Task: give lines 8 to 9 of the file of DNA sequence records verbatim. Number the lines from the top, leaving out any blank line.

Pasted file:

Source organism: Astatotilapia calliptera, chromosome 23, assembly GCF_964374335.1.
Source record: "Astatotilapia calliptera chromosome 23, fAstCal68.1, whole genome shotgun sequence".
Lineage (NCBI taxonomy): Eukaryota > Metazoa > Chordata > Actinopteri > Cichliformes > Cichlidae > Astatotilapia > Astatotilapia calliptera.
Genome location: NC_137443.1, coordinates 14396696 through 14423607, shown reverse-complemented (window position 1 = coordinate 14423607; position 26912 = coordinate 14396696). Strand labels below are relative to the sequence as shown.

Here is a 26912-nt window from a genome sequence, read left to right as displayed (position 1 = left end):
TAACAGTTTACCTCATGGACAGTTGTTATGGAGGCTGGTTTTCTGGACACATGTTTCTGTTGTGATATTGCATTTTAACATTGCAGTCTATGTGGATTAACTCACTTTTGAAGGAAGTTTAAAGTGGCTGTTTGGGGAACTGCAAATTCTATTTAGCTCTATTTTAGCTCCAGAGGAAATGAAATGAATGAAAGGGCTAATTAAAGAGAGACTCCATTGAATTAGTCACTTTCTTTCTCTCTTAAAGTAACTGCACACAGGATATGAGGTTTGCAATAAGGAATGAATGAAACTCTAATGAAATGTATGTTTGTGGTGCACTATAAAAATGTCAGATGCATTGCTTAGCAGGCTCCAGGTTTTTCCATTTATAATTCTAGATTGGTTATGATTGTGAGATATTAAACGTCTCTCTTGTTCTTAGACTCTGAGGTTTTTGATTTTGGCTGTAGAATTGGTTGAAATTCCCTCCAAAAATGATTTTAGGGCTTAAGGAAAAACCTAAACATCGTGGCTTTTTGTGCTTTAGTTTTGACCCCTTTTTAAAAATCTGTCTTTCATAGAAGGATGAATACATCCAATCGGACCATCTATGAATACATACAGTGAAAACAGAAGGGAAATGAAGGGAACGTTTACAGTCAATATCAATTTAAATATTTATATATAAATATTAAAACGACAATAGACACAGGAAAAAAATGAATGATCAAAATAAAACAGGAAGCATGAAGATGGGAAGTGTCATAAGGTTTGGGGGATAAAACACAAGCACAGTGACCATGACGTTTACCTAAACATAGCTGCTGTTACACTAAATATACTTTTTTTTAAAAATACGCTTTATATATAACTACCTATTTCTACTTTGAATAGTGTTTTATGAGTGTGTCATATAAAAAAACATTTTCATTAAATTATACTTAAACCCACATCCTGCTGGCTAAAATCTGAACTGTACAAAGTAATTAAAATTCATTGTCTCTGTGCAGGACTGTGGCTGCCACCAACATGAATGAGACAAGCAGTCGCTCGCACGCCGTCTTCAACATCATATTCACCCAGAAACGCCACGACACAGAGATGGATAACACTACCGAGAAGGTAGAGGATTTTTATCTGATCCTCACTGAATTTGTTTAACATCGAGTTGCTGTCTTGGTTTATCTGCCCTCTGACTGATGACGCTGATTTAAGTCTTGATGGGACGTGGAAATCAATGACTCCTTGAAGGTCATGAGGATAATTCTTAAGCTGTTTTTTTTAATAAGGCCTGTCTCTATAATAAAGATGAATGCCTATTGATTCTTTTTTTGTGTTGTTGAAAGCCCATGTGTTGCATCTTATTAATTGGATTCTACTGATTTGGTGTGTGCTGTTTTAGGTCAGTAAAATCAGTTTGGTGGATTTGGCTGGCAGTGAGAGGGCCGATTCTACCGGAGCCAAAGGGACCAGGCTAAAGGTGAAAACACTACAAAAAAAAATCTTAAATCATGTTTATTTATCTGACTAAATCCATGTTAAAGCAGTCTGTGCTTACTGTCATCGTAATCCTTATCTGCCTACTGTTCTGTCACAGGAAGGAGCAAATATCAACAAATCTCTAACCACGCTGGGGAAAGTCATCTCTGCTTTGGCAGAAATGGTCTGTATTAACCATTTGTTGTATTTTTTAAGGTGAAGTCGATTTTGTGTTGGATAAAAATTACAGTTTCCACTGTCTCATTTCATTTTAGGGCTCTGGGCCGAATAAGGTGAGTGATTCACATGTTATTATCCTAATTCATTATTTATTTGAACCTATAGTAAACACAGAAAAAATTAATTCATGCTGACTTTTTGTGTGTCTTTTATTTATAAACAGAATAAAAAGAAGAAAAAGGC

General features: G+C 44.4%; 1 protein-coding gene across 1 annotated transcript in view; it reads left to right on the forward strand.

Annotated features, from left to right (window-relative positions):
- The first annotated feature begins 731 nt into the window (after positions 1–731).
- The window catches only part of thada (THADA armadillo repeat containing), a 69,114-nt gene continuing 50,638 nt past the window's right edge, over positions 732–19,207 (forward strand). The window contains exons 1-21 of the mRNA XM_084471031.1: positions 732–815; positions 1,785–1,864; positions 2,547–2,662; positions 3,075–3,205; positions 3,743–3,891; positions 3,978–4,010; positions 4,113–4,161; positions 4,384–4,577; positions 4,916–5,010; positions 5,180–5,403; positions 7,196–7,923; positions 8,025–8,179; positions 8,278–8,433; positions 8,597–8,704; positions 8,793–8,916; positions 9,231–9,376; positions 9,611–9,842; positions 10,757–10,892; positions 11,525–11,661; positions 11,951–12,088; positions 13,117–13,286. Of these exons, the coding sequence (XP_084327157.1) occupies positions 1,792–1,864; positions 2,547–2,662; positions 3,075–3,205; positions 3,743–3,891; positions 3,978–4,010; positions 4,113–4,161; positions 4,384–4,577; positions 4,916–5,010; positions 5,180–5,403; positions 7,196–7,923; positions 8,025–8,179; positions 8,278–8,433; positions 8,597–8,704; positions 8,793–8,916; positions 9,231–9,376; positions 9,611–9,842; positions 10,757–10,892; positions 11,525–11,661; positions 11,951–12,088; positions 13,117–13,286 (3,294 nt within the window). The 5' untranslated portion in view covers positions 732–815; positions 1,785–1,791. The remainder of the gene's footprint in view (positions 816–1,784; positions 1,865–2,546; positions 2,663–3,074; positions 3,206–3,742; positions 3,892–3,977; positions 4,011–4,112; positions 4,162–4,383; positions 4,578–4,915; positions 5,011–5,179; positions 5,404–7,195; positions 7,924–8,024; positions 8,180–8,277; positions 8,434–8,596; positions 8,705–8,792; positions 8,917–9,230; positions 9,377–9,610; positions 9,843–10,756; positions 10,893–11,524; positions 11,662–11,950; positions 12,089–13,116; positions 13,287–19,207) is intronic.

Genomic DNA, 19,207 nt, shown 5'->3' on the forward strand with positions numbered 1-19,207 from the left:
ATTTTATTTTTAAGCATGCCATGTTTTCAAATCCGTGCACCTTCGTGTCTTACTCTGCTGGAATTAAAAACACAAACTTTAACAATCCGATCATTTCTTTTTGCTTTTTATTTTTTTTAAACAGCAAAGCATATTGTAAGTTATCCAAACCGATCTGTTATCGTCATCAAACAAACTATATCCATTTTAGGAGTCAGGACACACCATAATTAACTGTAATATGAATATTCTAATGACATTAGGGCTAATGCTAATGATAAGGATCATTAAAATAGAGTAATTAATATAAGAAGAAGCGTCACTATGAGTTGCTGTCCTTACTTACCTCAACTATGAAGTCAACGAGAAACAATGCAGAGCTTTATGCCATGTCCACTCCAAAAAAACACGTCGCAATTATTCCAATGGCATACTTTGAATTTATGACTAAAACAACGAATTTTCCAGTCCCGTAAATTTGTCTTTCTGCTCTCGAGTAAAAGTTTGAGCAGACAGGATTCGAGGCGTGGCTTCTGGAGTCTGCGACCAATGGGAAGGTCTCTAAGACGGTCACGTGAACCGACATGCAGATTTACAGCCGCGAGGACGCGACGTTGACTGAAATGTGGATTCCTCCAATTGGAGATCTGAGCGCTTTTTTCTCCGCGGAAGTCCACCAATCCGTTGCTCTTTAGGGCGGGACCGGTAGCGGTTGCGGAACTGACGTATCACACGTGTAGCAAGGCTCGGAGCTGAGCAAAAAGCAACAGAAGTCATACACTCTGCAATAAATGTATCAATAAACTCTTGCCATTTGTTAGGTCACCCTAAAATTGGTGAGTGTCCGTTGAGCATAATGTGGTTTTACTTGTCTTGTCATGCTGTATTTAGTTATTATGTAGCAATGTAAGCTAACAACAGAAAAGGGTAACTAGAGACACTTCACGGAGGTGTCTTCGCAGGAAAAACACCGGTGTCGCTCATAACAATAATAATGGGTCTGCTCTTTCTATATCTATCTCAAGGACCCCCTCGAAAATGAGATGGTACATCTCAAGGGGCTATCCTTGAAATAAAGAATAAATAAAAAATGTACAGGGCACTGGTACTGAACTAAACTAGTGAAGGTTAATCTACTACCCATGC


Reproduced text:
Annotated features, from left to right (window-relative positions):
- The first annotated feature begins 731 nt into the window (after positions 1–731).